The minister also showed keen interest in BGR’s technology for upgradation of brown lignite coal into smokeless briquettes, which can be used as clean and cheap household fuels in rural and urban areas of Paksitan. He invited BGR to develop technical cooperation with Pakistani institutions for production of such briquettes. He expressed the hope that this technology would be very useful not only for Pakistan but also for the entire South Asia region. The minister took round of BGR laboratories in Hannover dealing with petroleum geochemistry and application of satellite remote sensing methods in oil and gas exploration.
Comment by Riaz Haq on November 14, 2011 at 7:27am

Here's a Bloomberg report on new gas fields in Pakistan:

July 14 (Bloomberg) -- Oil & Gas Development Co., Pakistan’s biggest fuels explorer, plans to spend a record $1 billion this year to drill 48 new wells and increase production, to help bridge the nation’s record energy deficit.

“We are following a very aggressive exploration policy,” Chief Executive Shah Mehboob Alam said in an interview at his office in Islamabad yesterday. “We are targeting a number of discoveries.”
A “sizeable” discovery in the northwest will be announced in “a couple of days,” Alam said, without giving details.
The company expects the Zin Block in Baluchistan to generate its first gas flows within two years. The block has estimated gas reserves of 10 trillion cubic feet and drilling is scheduled to start as soon as the government approves security plans within the next two weeks, he said.

“We drilled only five out a planned 15 wells in Baluchistan last year because of security issues,” he said. “Now, we have submitted a plan to the Finance Ministry under which the Frontier Corp. will raise a special force of 500 to 600 people.”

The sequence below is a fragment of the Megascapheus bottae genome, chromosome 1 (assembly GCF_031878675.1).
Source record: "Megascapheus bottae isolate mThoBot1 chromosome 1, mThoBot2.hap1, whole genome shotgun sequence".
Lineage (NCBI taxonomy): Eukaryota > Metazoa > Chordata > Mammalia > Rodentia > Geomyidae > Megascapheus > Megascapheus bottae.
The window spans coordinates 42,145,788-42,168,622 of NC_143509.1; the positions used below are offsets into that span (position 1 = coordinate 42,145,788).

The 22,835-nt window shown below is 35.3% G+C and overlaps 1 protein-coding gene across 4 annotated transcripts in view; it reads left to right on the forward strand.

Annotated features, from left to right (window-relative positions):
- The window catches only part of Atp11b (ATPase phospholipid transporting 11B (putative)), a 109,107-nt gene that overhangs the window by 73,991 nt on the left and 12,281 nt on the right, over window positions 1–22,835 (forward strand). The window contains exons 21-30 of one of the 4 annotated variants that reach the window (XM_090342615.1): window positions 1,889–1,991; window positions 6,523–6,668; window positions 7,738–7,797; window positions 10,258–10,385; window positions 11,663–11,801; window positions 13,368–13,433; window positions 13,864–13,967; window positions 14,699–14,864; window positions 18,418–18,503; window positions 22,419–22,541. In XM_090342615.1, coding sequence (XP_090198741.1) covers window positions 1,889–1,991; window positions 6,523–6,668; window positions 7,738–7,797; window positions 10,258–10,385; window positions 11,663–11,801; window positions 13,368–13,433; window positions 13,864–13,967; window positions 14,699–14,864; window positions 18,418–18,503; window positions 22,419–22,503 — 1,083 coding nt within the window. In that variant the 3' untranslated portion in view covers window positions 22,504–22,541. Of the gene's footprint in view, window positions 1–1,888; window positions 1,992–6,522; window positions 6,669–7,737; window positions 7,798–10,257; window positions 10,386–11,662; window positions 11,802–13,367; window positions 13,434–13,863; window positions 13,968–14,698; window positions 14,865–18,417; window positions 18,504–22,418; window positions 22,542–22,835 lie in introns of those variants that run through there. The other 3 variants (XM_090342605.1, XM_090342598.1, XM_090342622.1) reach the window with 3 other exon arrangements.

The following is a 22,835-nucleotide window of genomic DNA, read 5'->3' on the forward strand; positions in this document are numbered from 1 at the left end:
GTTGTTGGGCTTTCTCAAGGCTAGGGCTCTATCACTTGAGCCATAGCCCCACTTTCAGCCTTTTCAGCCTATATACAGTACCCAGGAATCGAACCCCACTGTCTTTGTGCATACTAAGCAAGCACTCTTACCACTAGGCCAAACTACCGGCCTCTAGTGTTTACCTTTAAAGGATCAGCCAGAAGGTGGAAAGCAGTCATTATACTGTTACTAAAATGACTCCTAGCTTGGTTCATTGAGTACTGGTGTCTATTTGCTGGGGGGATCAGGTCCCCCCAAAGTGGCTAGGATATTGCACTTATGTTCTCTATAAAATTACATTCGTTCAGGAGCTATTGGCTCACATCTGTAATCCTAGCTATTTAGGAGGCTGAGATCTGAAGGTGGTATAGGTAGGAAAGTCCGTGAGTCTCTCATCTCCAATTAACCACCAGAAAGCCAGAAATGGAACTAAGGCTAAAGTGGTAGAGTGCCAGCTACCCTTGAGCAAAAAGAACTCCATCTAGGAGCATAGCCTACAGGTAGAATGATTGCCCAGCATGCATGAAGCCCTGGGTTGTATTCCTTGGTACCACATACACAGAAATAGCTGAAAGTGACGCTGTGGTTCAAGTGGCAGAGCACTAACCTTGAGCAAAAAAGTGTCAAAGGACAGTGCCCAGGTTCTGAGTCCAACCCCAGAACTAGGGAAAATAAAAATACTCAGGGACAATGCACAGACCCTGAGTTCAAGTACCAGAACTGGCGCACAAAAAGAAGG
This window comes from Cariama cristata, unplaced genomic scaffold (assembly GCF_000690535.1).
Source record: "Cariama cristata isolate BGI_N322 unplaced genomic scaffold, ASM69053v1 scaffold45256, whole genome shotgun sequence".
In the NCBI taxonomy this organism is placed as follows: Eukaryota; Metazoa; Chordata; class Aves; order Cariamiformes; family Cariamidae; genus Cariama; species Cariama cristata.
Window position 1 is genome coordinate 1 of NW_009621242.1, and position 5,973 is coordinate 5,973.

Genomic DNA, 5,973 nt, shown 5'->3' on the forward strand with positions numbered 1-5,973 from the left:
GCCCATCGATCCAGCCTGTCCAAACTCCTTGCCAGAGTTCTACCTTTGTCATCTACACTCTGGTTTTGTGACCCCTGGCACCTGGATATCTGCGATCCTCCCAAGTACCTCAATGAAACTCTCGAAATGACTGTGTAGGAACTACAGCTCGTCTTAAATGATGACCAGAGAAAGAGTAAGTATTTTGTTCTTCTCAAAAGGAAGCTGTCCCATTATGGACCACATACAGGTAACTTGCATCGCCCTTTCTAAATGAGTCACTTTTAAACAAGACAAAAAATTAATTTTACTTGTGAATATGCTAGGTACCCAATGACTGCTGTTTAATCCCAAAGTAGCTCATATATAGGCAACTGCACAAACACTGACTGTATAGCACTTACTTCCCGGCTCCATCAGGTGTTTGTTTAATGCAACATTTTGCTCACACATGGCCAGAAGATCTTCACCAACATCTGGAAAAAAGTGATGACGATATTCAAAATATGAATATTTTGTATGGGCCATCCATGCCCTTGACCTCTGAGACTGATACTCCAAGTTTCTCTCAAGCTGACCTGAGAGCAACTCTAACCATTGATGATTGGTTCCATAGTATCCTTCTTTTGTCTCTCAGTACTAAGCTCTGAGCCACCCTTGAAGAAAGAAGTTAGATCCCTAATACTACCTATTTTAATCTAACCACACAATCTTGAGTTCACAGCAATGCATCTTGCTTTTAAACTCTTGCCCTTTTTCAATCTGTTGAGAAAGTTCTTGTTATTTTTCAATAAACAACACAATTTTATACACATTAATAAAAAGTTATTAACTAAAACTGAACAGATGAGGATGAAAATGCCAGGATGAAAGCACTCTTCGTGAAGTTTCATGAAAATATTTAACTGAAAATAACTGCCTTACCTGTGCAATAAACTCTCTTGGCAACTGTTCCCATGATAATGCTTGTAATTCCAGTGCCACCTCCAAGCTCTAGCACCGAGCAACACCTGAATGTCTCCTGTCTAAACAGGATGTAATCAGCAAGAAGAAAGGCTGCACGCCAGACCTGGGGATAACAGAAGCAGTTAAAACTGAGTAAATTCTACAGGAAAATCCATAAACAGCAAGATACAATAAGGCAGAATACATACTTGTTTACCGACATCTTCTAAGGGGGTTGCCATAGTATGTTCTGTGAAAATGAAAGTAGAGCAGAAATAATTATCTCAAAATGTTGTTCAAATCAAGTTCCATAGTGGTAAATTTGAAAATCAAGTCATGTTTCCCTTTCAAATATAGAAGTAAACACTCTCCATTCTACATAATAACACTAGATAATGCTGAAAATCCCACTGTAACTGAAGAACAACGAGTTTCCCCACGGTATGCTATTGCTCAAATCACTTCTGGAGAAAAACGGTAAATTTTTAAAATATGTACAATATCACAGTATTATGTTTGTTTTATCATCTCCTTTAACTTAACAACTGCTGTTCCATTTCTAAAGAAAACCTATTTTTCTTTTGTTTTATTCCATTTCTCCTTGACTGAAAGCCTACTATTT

Baluch nationalists want political autonomy and a share of the resources in the province, where the country’s largest gas fields, including Sui, are located. The Frontier Corp. is part of Pakistan’s paramilitary force.

The company is also working in fields in western Baluchistan, including the Samandar field, west of Karachi, and Shahana, which is near the border with Iran, Alam said.

Fresh Bids

Oil & Gas will invite bids today for the development of Kunar Pasakhi Deep and Tando Allah Yar fields in the southern province of Sindh, Alam said. Previously awarded tenders had been canceled after being challenged in court for not complying with regulatory procedures.

The two fields may produce 280 million cubic feet of gas a day, 360 metric tons of liquefied petroleum gas a day and 4,300 barrels of oil a day, Alam said.

The company drilled 26 wells and made six discoveries in the year ended June 30, including at Nashpa in the northwest, which is producing 15 million cubic feet a day of gas and 4,700 barrels of oil a day, he said. Oil & Gas Development discovers fuel in one out of every 2.3 wells drilled, compared with an industry average of one in every 3.8, he said.

New Compressors

Oil & Gas Development will increase production after installing new compressors to plug leaks at the Qadirpur gas field by September, Alam said. The company plans to buy two new rigs this year.

The Qadirpur field in the southern province of Sindh contributes about 40 percent of the company’s total gas output.

Oil & Gas Development produces about 1 billion cubic feet of gas a day, or a quarter of the country’s total output. Its oil production is 60 percent of the nation’s total of 62,000 barrels a day. Pakistan imports 85 percent of its oil needs.